In the Serbian village of Lazarevo a seemingly harmless and decrepid-looking old guy is shuffled away under arrest for some of the worst crimes committed in warfare since the Second World War.
It seemed odd that this dithering figure could be the so-called “Butcher of Bosnia,” General Ratko Mladic, the war criminal suspect who, in the doomed Serbian town of Srebrenica in 1995, allegedly and almost certainly ordered the appalling massacre of 8000 Muslim men and boys who were lead away, hands tied and systematically shot as part of a policy chillingly known as ethnic cleansing.
Ratko Mladic is also held responsible for war crimes during the three and a half year siege of Sarajevo in which an estimated 10,000 people died and where we would see the undiscriminating use of the sniper’s bullet as a form of civilian crowd control.
Many people died during the cruel war between 1992 and 1995 that brought Bosnia back to the World’s attention and it is with grim satisfaction that finally Ratko Mladic, the general in charge of Bosnian-Serbian army, is to be brought for a war crimes trial at The Hague.
It should be a chilling and thought-provoking case with terrible stories of suffering and cruelty revealed but it will also be a chance to relive the tragic history of those countries known collectively as The Balkans.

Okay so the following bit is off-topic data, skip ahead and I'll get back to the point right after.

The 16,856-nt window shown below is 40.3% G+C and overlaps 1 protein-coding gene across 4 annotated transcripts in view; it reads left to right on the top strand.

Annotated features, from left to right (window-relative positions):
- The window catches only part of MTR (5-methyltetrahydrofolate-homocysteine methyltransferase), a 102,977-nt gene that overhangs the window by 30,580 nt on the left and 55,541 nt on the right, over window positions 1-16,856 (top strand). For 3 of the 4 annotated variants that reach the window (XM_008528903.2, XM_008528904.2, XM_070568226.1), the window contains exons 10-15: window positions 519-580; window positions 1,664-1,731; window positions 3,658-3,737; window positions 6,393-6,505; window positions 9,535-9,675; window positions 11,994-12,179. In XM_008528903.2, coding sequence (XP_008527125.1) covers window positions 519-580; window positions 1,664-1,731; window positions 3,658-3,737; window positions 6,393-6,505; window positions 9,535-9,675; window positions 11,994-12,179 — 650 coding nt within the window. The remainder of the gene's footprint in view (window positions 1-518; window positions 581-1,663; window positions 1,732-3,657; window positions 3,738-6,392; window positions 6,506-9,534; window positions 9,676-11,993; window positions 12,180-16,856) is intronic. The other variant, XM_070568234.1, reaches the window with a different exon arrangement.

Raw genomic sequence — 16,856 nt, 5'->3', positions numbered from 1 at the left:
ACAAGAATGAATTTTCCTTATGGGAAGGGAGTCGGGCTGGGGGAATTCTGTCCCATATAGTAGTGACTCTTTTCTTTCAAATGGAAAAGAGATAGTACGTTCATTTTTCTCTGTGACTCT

Ratko Mladic, fiercely supportive of Bosnia’ Serbian independence, was a child when his father was killed by Croatian soldiers allied to Hitler’s German army. Serbians, Croatians and Bosnians – Orthodox Christians, Catholics and Muslims – have been uneasy neighbours in this region for over a century. Let us hope that this trial will mark the end of these Balkan tragedies.
It has been said that the capture of Ratko Mladic should have happened fifteen years ago and that Serbia has been culpably slow in tracking him down. A change of government, a change of heart and a new hopeful plan has brought about the downfall of that old man on the run.
Serbia wants to join the European Union and this will only happen when the terrible deeds of 1992-1995 are atoned for in The Hague.
It would be a wonderful thing if, in the spirit of Barrack Obama’s hopeful speech about the West taking new pride in its culture and democratic achievements, if, Serbia were to put its troubles behind it and join the united, flawed but peaceful company of nations that is the European Union.
It would be deeply moving if this could happen, say in 2014, the centenary of that other fateful event in Sarajevo, 1914 when the Austrian Archduke Franz Ferdinand was assassinated. With that event, born out of Serbian resentment of the old world of the Austro-Hungarian empire, international diplomacy failed and the poisonous relationships between groups of European alliances stacked up against each other until within weeks, the First World War began leading to 37 million deaths. After that followed the troubled and murderous European 20th Century. It would be wonderful indeed, if the trial of this sordid and brutal man, Ratko Mladic, could finally lead to the end of warfare and bloodshed in Europe in such a centenary year.
My novel, Stephen Dearsley’s Summer Of Love, was published on 31 October 2013. It is the story of a young fogey living in Brighton in 1967 who has a lot to learn when the flowering hippie counter culture changes him and the world around him.
It is now available as a paperback or on Kindle (go to your region’s Amazon site for Kindle orders)
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